A partly anonymous team of journalists and historians is creating an archive of uncensored historical material to allow the Chinese people to “reclaim their history” from the ruling Communist Party’s official narrative, according to its founder.
The China Unofficial Archive, founded by Pulitzer Prize-winning journalist and former China correspondent Ian Johnson, is “dedicated to making accessible the key documents, films, blogs, and publications of a movement of Chinese people seeking to reclaim their country’s history” since the Communists took over in 1949.
It includes books, films and documentary records from key points in China’s recent history, including the Great Famine of the late 1950s to early 1960s under late supreme leader Mao Zedong, memoirs of the political turmoil of the 1966-76 Cultural Revolution and former Beijing Mayor Chen Xitong’s personal account of the 1989 Tiananmen massacre.
“We believe that public domain books, magazines, and films should be widely available, and that there is an inherent value in making different voices heard,” the bilingual Archive’s About section reads.
The non-profit archive was co-created and is co-maintained by Chinese journalist Jiang Xue and others “who prefer to remain anonymous,” it says.
Johnson, whose recent book “Sparks: China’s Underground Historians and their Battle for the Future” portrays the same people his archive hopes to serve, told Radio Free Asia in a recent interview he hopes that more Chinese people will gain access to materials through the archive that are unavailable in China due to government censorship.
“I noticed talking to a lot of people that … although there’s a lot more information possible to share in China, like people emailing PDFs and that sort of thing … it was sometimes difficult to find more information,” Johnson said.
“Somebody might send you a book about a topic, but it would be difficult to find other books on the topic or other authors on the topic.”
Currently, the archive has a backlog of around 175 films that are currently being digitized that have yet to appear on the site, which Johnson said is around “75% or 80%” focused on people still living under censorship, with the remainder aimed at non-Chinese overseas.
Johnson had the idea to set up a “clearing house” for useful historical research material for those who lack access to big research libraries in major universities like Harvard.
“My primary goal was to help people who are doing this kind of research to simply have access to existing materials, all the books and the documentary films, etc,” he said.
Johnson was careful to note that he doesn’t endorse any of the material on his site as better or more truthful than any other material.
“We have chosen these titles because we think that they’re useful and important,” he said. “But we aren’t saying necessarily that we agree with everything written by this author or that sort of thing, so in that sense, it is a bit like a library.”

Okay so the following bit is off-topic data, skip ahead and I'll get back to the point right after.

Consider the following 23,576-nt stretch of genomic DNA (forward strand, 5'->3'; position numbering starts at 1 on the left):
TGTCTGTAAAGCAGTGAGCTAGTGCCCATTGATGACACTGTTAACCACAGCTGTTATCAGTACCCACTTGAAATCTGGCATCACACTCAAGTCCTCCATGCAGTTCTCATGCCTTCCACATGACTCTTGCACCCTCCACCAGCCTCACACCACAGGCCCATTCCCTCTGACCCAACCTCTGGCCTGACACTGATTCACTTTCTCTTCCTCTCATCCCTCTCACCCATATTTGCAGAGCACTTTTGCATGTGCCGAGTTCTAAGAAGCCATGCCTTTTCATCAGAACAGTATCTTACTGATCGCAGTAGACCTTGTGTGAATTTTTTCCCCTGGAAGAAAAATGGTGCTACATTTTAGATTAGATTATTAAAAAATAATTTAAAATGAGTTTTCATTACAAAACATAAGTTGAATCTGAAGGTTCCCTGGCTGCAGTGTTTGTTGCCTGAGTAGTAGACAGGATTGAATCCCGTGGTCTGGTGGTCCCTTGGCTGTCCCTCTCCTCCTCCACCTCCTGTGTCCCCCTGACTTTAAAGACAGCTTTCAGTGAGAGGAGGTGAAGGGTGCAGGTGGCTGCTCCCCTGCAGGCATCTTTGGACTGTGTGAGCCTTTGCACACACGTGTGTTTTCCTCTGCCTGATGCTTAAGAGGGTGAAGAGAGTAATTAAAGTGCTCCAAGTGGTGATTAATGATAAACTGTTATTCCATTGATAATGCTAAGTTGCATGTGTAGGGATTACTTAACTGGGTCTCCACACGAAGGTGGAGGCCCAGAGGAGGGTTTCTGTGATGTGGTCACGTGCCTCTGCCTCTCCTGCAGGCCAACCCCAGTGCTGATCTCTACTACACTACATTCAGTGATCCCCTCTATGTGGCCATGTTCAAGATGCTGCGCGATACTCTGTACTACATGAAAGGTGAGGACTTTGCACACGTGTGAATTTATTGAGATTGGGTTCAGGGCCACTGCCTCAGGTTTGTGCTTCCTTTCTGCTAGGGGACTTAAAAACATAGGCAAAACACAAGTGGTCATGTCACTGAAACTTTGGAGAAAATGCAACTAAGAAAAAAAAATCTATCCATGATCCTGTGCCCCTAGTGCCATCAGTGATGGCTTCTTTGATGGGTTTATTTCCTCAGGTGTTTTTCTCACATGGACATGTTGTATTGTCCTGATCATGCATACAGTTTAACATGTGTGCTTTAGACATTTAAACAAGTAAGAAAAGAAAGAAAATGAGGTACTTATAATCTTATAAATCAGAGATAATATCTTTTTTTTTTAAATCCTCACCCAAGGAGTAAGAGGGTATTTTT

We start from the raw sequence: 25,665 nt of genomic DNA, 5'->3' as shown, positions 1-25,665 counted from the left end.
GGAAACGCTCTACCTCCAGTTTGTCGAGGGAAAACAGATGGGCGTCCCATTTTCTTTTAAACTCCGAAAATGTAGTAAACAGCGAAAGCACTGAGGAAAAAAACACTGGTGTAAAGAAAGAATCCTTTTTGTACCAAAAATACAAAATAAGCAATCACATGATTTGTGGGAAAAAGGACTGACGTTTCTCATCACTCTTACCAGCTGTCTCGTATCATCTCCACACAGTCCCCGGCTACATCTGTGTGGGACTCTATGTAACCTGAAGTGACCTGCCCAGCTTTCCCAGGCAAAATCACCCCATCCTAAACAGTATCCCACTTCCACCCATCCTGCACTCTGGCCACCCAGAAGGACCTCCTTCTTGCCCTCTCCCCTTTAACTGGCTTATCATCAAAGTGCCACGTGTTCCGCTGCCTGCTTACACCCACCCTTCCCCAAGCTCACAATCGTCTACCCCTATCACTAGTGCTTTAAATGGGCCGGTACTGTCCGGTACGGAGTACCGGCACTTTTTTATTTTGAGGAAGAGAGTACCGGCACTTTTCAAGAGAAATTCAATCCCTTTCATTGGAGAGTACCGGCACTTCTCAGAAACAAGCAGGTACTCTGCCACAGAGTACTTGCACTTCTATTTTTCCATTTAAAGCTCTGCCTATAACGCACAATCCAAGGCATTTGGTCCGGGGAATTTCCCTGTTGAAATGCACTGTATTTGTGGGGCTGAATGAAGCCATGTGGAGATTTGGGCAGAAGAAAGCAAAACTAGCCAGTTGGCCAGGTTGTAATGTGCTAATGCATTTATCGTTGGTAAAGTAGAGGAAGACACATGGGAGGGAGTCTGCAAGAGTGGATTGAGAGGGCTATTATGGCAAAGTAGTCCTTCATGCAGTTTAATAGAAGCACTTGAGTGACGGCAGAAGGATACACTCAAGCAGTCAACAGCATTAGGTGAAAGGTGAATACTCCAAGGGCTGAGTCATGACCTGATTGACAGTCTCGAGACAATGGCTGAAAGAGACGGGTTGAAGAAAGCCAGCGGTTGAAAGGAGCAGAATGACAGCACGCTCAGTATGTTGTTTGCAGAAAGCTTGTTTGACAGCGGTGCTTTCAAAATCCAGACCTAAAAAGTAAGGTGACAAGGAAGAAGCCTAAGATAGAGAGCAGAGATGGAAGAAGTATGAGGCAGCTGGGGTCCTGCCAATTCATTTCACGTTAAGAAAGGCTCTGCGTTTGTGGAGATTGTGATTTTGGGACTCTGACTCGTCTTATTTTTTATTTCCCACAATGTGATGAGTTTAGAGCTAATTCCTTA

“We think there’s maybe an inherent value in a better flow of information,” he said, adding that the website aims to serve the needs of ordinary people and “citizen historians.”
The site is unlikely to be accessible to internet users behind the Great Firewall of government censorship in China unless they employ special tools to get around government blocks and filters.
“That’s to be expected,” Johnson said. “We’re looking to reach the people who are trying to research and, and write their country’s history.”
“The raw numbers of people is small, but I think they can also be influential people in the long run,” he said.
‘Just the beginning’
The archive has plans to keep on adding new resources from what Johnson termed “a huge amount of potential material.”
“What we’ve put on the site right now is just the beginning,” he said.
Not everything is eligible, either. Johnson and his team will steer clear of posting any book that is currently still on sale, although they plan to post an entry signposting readers to publishers and bookstores in the case of some publications.
Books that are still readily available in libraries around the world are unlikely to get a spot, whether they’re on sale or not.
But books that are out of print, or whose publishers have been shut down, or have been banned from sale will be made available, according to Johnson.
“We don’t want to hurt [anyone’s] ability to earn a living,” he said.
Even with that content ruled out, there is plenty of new material being published by what Johnson described as “an amazing explosion” of citizen historians in the past two decades in China.
“Sometimes in Hong Kong, sometimes just as a PDF, sometimes they make a film and put it on YouTube or some other place like that,” he said. “I don’t think many people, certainly outside of China, realize how much has been done about that.”
“It’s remarkable that it’s primarily written by Chinese people inside China under often difficult conditions and without the benefits of being a professor at a big university and a budget and graduate students to help you do all the dirty work, right?”
<“These are people often working on their own and under quite difficult circumstances,” Johnson said. “And so I thought it was an important trend that needed some highlighting and in this way by putting it all together.”>
“It shows the scope of this movement.”
Edited by Luisetta Mudie and Malcolm Foster.